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Wow, that is very interesting. So what is wrong with keeping the new shoot? Are you saying that it could be a different type of avocado tree or that it may not produce any avocados? Do you think the original shoot will strengthen over time? I am amazed at how much bigger and stronger the new shoot and leaves are. It makes sense now that it is a completely different type of avocado tree. I could have also planted the tree too deep. I have to check it. I'm not sure about this. What is wrong with planting it too deep? Thanks a lot for your help!
Yes, it will be a completely different tree. There are many different root stocks for all kinds of different fruit trees. Different growers use different root stocks for different reasons. In the case of avacodos the main reasons are cold hardeness and disease resistance. Your hybrid was developed for its dwarf size and it was grafted onto a root stock that may be one of the full size avacado trees that grow to 80 feet tall. If you keep the new shoot you will have no clue as to what it will end up as. It may be a non-bearing stock. You just don't know.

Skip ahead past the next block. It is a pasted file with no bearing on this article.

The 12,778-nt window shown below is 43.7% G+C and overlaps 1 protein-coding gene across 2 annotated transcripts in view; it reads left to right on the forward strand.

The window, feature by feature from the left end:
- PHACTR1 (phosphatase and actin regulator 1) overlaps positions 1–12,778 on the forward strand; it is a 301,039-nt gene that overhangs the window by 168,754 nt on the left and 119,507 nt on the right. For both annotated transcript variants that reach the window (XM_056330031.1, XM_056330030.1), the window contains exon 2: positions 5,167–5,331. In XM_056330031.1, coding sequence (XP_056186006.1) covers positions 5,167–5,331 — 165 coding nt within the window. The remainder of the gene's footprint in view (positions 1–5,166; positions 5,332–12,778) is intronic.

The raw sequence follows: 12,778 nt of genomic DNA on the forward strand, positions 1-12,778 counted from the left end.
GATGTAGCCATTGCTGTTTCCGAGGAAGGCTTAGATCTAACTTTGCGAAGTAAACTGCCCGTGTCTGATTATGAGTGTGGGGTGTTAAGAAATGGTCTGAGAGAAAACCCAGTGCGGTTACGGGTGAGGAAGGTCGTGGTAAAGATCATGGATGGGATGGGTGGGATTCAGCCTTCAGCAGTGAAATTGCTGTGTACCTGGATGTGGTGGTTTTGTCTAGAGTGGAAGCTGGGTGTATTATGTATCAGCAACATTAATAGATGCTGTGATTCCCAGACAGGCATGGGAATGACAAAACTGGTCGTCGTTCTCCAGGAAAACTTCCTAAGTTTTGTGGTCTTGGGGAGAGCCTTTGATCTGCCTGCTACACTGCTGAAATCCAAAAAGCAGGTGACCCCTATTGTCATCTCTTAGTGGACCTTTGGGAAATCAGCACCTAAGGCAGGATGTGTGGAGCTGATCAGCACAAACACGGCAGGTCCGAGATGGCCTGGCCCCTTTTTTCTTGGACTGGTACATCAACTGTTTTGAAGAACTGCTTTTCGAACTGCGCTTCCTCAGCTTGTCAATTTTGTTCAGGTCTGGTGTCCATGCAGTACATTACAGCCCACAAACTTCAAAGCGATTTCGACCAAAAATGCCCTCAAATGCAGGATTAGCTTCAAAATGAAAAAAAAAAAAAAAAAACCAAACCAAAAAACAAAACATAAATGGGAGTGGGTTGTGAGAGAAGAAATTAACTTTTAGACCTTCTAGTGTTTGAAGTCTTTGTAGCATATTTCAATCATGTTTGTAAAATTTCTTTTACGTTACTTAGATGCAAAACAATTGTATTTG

Planting too deep. There is a name for which all trees have in common with each other. It is called Root Flare. Root flare is where the underground roots of a tree meet and become the trunk...Trees are genetically engineered by Mother Nature to have the root flare exposed. By burying the root flare it is something that a tree is not designed for. It will eventually kill the tree, maybe years down the road, but it will kill it and in the meantime it will be a sickly unhealthy tree. On your tree if you stake it like I said and make sure the root flare is exposed you have a better than even chance the tree will thrive. Also fruit trees will abort many of their baby fruits if the tree senses it cannot grow them to maturity. This is natural and you can't do much about it. Just like what happened to your 30 avacados
 
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Yes, it will be a completely different tree. There are many different root stocks for all kinds of different fruit trees. Different growers use different root stocks for different reasons. In the case of avacodos the main reasons are cold hardeness and disease resistance. Your hybrid was developed for its dwarf size and it was grafted onto a root stock that may be one of the full size avacado trees that grow to 80 feet tall. If you keep the new shoot you will have no clue as to what it will end up as. It may be a non-bearing stock. You just don't know.